A private high school in Baltimore that accepts many low-income students has the highest college acceptance rate in the city.
Cristo Rey Jesuit High School has achieved a 100% college acceptance rate among graduates despite taking only students from disadvantaged neighbourhoods such as the one where this week’s riots first erupted. It also spends thousands less per student than public schools.
The school, just east of downtown, is funded almost entirely by corporate and private donors. It is one of dozens run by Cristo Rey that are scattered in big cities across the US.
Cristo Rey’s unique admissions process helps it find lower-income students who otherwise would fall through the cracks in the public school system, Jessica Gregg, the school’s communications director, told Business Insider.
The school bases its admissions only partly on grades.
“We all know that kid in high school who had a C average but is now killing it in their career,” said Gregg, adding that many other factors go into admissions.
Cristo Rey asks prospective students what they want to achieve at the school, and it asks parents why they want their child to enroll.
“You need to have at least one parent, grandparent, guardian invested in their education,” Gregg said.
Only the most motivated students get accepted. They’re involved in several school clubs and organisations and can already tell school administrators exactly what they want to do after graduation.
“They’re more forward-thinking at a younger age,” Gregg continued. “The kids who come here know they want to go to college.”
No Cristo Rey students were arrested for taking part in the violent protests.
Students work in a corporate internship five school days a month, which helps pay for their education and gives them skills for their resumes before they even enter college.
In school, small class sizes allows instructors to focus on providing the teens with the attention they need to tackle hard concepts and put themselves in a position to succeed down the road. This year’s graduating class is only 70 students, but the incoming freshman class is 100 strong.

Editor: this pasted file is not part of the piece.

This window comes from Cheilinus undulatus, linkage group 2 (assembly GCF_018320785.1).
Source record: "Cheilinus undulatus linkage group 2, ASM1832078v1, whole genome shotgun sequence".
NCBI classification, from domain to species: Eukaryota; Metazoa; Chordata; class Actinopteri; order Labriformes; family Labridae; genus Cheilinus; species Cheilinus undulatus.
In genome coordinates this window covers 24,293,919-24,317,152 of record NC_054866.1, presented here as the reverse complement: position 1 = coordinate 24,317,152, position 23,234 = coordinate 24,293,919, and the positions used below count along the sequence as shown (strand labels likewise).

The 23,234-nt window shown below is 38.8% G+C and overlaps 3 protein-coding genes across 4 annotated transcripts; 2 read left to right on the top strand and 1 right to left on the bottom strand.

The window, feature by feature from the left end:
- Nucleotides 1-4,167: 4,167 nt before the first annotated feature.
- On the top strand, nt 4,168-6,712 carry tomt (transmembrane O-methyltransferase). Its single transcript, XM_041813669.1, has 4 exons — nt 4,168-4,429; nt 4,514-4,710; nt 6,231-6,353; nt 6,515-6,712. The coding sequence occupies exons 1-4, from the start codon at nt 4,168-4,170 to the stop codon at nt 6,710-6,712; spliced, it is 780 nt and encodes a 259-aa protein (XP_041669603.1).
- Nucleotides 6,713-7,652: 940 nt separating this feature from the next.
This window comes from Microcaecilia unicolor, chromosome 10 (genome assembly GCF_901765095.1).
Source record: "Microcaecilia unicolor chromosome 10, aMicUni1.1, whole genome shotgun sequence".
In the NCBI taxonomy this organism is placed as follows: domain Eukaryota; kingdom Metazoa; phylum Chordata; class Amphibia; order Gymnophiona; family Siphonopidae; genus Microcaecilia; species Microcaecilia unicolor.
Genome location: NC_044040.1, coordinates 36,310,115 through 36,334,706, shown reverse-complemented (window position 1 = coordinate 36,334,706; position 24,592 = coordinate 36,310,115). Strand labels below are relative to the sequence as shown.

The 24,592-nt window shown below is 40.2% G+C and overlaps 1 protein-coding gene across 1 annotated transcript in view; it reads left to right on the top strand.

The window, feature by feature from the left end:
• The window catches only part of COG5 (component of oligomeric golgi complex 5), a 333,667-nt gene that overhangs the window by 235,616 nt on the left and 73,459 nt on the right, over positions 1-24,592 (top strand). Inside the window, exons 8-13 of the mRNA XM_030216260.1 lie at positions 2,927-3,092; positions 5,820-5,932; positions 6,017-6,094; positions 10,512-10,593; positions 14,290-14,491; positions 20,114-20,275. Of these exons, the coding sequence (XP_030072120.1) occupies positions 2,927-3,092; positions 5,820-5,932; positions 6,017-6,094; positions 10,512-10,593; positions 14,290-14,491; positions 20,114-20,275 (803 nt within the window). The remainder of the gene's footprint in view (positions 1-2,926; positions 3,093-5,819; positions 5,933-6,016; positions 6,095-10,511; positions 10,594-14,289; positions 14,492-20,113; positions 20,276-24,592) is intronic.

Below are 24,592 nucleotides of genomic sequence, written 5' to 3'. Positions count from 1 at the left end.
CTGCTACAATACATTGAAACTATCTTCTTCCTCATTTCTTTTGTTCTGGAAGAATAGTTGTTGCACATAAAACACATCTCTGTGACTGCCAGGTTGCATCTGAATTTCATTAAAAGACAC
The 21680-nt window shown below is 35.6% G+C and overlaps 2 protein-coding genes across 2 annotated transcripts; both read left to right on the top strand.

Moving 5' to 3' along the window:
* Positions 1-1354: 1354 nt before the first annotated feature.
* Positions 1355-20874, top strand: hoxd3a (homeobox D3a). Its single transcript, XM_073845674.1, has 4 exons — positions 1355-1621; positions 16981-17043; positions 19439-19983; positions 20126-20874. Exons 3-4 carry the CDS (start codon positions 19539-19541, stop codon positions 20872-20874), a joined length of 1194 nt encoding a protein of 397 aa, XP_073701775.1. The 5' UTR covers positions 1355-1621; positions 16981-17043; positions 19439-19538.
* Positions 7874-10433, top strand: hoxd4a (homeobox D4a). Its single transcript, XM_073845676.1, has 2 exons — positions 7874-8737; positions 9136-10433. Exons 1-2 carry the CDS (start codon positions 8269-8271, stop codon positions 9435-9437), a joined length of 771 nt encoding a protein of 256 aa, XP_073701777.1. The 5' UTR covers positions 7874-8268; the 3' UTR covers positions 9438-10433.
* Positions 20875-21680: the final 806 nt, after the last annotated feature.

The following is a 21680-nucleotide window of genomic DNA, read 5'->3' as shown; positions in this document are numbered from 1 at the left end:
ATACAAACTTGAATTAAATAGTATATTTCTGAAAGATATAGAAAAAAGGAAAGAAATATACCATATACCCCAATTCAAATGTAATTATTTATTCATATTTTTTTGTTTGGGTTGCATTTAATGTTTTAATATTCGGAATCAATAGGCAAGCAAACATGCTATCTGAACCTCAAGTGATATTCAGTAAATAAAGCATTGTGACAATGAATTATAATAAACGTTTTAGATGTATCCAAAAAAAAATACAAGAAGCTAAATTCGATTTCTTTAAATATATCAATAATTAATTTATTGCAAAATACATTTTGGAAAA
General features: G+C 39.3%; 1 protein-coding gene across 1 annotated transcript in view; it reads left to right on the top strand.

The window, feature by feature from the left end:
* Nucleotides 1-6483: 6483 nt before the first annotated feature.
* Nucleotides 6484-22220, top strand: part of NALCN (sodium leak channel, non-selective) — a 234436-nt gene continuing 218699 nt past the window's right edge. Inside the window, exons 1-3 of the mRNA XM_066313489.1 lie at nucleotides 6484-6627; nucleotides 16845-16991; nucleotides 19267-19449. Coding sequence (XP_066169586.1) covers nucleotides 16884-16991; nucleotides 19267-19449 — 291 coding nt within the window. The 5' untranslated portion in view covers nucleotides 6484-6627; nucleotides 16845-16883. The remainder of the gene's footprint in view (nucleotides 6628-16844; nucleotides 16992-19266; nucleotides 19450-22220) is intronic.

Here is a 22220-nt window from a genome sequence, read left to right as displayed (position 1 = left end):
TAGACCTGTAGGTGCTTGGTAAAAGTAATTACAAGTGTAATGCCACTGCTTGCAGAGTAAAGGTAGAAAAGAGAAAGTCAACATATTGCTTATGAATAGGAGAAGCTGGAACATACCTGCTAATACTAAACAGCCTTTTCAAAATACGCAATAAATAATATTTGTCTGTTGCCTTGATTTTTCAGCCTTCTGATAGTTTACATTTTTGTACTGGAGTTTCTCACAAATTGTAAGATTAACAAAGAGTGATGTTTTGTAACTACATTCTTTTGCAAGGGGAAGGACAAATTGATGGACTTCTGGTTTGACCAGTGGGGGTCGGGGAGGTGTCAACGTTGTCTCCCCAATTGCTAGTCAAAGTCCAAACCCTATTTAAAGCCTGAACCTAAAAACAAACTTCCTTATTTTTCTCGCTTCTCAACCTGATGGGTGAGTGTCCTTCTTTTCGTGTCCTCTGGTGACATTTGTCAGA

Of the 100% students accepted to college, about 93% end up attending. Those who don’t attend often cite financial constraints, but the school tries to help students obtain scholarships and grants.
All of this is achieved while spending only about $US14,000 per pupil versus the $US16,600 spent per student by Baltimore city public schools, according to the Baltimore Sun.
Cristo Rey is doing great work, but there are a few caveats.
The school accepts many different kinds of working families. For example, Greggs said, a Cristo Rey parent might have a great job that pays $40,000-$50,000 but have three kids to support.
Not all students accepted see their way through to the end. The school has about a 25% dropout rate, according to Gregg.
“I think it’s fair to say the students in the most challenged situations struggle the most,” Gregg said.
The school has 350 students and projects to enroll 365 students the next year and 380 after that. In order to open additional Cristo Rey schools in Baltimore, the school would need to find jobs for more students.
“For every student, we need to have a job,” Gregg said. “We have to have jobs for 350 kids … If Baltimore maybe had some more businesses, it would be possible to replicate this.”
But for the children dedicated enough to stick it out, there is hope, according to Gregg.
“This is a school they have been waiting for their whole lives,” she said.
Editor’s note: This story has been updated to add information about the internships that Cristo Rey students take on and about the number of students Cristo Rey plans to add in the coming years. We have removed an inaccurate line indicating the school can only serve 350 students.
We have also removed a misleading comparison that equated Cristo Rey’s four-year graduation rate to the five-year-graduation in Baltimore public school’s.
The updated article also removes misleading information about the performance of students from difficult circumstances. An earlier version of this article also incorrectly stated that all students who attend this school come from low-income families.
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